A U.S. District Court in Idaho dismissed a recent False Claims Act (FCA) case upon the request of the government, pursuant to the government’s authority under the FCA statute to seek early dismissal of such suits in lieu of intervening or allowing the relator to proceed on his or her own.
The suit revolved around a pair of companies that received research grants from the Department of Energy (DOE) to research issues related to nuclear energy. Among other things, the agreement between the companies and DOE allowed the companies to patent any discoveries, but required the companies to inform the government about the discoveries and to grant the government an irrevocable license to use the patented technology at no cost. The relator claimed that the companies made such a discovery and sought to patent it, but failed to inform the government and to provide the license. The companies claimed that the discovery at issue was not covered by the relevant agreement. In the interim, the patent office declined to issue the requested patent, and the companies were in the process of an ongoing appeal before the patent office.
Under the FCA, private individuals—known as relators—can file suit on the government’s behalf against entities which allegedly defrauded the government, and will receive a share of any recovery. After filing, the government will normally either intervene and prosecute the suit itself, or else not intervene and let the relator prosecute the suit on the government’s behalf. Here, the government chose a less-common third option and moved to dismiss the case pursuant to its power to seek dismissal over the relator’s objection.
The government claimed that the litigation was contrary to its interests for several reasons. First, since the patent was not issued, the government was not harmed by the companies’ actions. If the technology is not patented, the government can freely use it. Second, if the suit continues, the government will need to expend resources to monitor the case, and DOE will likely need to produce information in discovery, which would burden the agency. Third, the litigation would likely interfere with the ongoing work between the companies and DOE, and would likely discourage other companies from engaging in similar research programs with DOE. Fourth, the government asserted that the FCA claims were legally defective (though the suit could still be dismissed upon the government’s request even if they were otherwise valid).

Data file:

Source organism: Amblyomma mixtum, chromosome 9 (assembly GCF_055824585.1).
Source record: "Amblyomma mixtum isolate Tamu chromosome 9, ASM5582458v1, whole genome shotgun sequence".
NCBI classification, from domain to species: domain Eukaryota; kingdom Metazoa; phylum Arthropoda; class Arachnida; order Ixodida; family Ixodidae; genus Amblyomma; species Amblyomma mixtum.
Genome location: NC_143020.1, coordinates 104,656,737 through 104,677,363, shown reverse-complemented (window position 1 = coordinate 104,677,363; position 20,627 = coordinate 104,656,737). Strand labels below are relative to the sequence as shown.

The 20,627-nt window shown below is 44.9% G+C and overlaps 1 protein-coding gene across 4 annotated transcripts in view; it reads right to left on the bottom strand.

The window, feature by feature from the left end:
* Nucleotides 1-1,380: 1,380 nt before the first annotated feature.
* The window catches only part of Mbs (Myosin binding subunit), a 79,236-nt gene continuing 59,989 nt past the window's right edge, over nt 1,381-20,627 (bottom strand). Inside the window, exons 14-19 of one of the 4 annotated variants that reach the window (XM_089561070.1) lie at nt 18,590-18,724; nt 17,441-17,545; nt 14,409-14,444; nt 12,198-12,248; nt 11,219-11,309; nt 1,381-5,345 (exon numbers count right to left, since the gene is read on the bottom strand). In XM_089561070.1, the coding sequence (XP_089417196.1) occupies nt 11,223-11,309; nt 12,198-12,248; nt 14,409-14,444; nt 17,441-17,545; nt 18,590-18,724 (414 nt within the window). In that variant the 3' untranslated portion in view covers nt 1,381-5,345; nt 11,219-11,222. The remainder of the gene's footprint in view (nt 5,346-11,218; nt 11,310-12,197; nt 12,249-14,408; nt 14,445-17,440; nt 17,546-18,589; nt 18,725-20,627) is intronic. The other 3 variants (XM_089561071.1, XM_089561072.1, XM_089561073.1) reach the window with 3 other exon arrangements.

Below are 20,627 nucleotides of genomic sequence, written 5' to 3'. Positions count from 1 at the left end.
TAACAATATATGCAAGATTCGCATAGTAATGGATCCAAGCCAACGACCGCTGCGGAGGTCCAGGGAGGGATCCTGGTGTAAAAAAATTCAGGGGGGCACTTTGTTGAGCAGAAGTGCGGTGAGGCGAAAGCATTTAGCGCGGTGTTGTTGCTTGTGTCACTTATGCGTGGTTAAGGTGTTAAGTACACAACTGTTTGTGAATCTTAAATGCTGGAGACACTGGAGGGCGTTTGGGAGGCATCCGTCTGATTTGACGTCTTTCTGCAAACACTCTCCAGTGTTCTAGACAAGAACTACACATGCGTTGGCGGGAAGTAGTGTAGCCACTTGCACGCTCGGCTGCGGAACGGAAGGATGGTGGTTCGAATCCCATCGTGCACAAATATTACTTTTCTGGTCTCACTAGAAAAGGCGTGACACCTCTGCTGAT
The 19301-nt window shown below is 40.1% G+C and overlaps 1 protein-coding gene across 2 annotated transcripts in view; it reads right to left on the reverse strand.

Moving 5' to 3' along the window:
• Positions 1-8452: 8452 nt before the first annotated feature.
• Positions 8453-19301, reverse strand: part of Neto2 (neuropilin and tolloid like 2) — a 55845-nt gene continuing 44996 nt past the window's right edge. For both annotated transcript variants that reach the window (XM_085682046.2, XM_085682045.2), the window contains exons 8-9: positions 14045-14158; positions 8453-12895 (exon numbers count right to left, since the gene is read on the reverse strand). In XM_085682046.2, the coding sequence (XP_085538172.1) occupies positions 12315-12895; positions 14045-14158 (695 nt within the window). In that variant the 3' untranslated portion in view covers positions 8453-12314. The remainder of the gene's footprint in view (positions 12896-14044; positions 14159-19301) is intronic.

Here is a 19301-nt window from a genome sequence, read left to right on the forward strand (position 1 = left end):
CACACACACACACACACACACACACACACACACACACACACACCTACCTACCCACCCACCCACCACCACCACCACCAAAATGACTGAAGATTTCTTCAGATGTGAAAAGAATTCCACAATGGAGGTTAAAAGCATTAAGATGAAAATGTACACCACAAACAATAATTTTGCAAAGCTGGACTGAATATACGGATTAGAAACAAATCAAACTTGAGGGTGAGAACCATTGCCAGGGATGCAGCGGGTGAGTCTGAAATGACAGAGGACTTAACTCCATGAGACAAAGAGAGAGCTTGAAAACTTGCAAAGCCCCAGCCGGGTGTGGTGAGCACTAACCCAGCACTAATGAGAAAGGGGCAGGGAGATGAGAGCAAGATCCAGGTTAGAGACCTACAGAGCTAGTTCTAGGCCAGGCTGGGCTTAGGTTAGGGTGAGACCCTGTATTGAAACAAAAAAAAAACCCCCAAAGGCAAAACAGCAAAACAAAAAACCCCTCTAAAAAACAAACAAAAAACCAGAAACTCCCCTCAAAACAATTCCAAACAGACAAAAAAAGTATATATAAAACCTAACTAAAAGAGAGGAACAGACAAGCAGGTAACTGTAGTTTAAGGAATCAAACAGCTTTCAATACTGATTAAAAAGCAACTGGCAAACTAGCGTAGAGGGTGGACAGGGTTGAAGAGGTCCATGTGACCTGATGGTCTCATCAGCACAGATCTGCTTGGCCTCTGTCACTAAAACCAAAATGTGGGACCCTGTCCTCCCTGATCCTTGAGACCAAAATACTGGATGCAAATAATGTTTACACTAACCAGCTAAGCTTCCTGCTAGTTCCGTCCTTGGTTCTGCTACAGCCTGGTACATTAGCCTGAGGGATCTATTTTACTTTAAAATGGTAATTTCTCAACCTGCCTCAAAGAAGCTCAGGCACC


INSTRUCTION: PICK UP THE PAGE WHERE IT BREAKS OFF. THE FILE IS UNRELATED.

Based on the foregoing, the court found that the government had identified a valid governmental purpose for the dismissal, and that there was a rational relationship between dismissal and accomplishment of that purpose. Further, the relator was unable to show that the government’s request was fraudulent, arbitrary and capricious, or illegal. Accordingly, the court dismissed the suit over the relator’s objections. The court noted that the government was not barred from reasserting the suit if it later determined that an FCA suit against the companies was appropriate.
This decision comes against the backdrop of the “Granston Memo,” a January 2018 memo from the Department of Justice (DOJ) which stated that DOJ should give greater consideration to its option to seek early dismissal of FCA cases where doing so could better serve the government’s interests. Historically, this power was used very rarely. In determining whether to seek early dismissal, DOJ will consider issues such as: 1) whether the suit is meritless; 2) whether the suit duplicates other government investigations; 3) preventing interference with agency policies and programs; 4) controlling litigation brought on behalf of the United States; 5) safeguarding national security and classified information; 6) preserving government resources; and 7) whether the relator has cooperated with the government.
For the text of the decision, click here.